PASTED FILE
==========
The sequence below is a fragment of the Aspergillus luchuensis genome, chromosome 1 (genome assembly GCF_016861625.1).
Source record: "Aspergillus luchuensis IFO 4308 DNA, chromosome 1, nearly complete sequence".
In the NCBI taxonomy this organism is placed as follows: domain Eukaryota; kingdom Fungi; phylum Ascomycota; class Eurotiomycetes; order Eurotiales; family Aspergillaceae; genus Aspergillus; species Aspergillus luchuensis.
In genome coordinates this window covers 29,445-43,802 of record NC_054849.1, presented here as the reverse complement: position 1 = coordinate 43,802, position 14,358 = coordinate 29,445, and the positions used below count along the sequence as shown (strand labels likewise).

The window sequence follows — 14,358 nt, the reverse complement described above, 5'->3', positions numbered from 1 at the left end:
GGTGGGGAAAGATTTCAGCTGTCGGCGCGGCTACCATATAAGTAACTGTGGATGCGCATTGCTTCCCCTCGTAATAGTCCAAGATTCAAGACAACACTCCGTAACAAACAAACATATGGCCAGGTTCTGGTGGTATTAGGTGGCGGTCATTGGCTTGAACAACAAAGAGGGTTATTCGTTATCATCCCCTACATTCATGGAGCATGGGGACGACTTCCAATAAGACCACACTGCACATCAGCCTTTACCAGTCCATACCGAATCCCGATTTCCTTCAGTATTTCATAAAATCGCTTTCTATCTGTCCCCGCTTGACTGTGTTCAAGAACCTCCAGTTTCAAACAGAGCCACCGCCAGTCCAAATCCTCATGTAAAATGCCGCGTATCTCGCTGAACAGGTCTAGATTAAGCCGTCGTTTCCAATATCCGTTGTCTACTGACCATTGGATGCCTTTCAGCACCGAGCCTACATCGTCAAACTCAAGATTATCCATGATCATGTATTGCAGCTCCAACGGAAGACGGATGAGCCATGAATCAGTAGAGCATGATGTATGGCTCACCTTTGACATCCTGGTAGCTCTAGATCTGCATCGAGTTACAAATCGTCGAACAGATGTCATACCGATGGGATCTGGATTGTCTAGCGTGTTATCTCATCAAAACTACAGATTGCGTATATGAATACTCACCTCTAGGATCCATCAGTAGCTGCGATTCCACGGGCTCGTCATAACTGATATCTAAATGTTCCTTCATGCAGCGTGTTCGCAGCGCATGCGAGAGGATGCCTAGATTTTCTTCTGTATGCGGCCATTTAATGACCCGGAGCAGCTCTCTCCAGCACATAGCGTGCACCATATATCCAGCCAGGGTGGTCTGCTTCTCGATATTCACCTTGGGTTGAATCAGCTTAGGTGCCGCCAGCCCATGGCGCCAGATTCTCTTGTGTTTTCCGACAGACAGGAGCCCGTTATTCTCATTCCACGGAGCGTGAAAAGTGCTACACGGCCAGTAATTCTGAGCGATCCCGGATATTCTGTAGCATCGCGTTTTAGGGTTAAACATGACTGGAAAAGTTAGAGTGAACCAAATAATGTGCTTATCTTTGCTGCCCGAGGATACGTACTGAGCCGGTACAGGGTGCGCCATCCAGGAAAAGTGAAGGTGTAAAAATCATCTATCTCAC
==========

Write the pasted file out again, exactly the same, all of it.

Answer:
The sequence below is a fragment of the Aspergillus luchuensis genome, chromosome 1 (genome assembly GCF_016861625.1).
Source record: "Aspergillus luchuensis IFO 4308 DNA, chromosome 1, nearly complete sequence".
In the NCBI taxonomy this organism is placed as follows: domain Eukaryota; kingdom Fungi; phylum Ascomycota; class Eurotiomycetes; order Eurotiales; family Aspergillaceae; genus Aspergillus; species Aspergillus luchuensis.
In genome coordinates this window covers 29,445-43,802 of record NC_054849.1, presented here as the reverse complement: position 1 = coordinate 43,802, position 14,358 = coordinate 29,445, and the positions used below count along the sequence as shown (strand labels likewise).

The window sequence follows — 14,358 nt, the reverse complement described above, 5'->3', positions numbered from 1 at the left end:
GGTGGGGAAAGATTTCAGCTGTCGGCGCGGCTACCATATAAGTAACTGTGGATGCGCATTGCTTCCCCTCGTAATAGTCCAAGATTCAAGACAACACTCCGTAACAAACAAACATATGGCCAGGTTCTGGTGGTATTAGGTGGCGGTCATTGGCTTGAACAACAAAGAGGGTTATTCGTTATCATCCCCTACATTCATGGAGCATGGGGACGACTTCCAATAAGACCACACTGCACATCAGCCTTTACCAGTCCATACCGAATCCCGATTTCCTTCAGTATTTCATAAAATCGCTTTCTATCTGTCCCCGCTTGACTGTGTTCAAGAACCTCCAGTTTCAAACAGAGCCACCGCCAGTCCAAATCCTCATGTAAAATGCCGCGTATCTCGCTGAACAGGTCTAGATTAAGCCGTCGTTTCCAATATCCGTTGTCTACTGACCATTGGATGCCTTTCAGCACCGAGCCTACATCGTCAAACTCAAGATTATCCATGATCATGTATTGCAGCTCCAACGGAAGACGGATGAGCCATGAATCAGTAGAGCATGATGTATGGCTCACCTTTGACATCCTGGTAGCTCTAGATCTGCATCGAGTTACAAATCGTCGAACAGATGTCATACCGATGGGATCTGGATTGTCTAGCGTGTTATCTCATCAAAACTACAGATTGCGTATATGAATACTCACCTCTAGGATCCATCAGTAGCTGCGATTCCACGGGCTCGTCATAACTGATATCTAAATGTTCCTTCATGCAGCGTGTTCGCAGCGCATGCGAGAGGATGCCTAGATTTTCTTCTGTATGCGGCCATTTAATGACCCGGAGCAGCTCTCTCCAGCACATAGCGTGCACCATATATCCAGCCAGGGTGGTCTGCTTCTCGATATTCACCTTGGGTTGAATCAGCTTAGGTGCCGCCAGCCCATGGCGCCAGATTCTCTTGTGTTTTCCGACAGACAGGAGCCCGTTATTCTCATTCCACGGAGCGTGAAAAGTGCTACACGGCCAGTAATTCTGAGCGATCCCGGATATTCTGTAGCATCGCGTTTTAGGGTTAAACATGACTGGAAAAGTTAGAGTGAACCAAATAATGTGCTTATCTTTGCTGCCCGAGGATACGTACTGAGCCGGTACAGGGTGCGCCATCCAGGAAAAGTGAAGGTGTAAAAATCATCTATCTCAC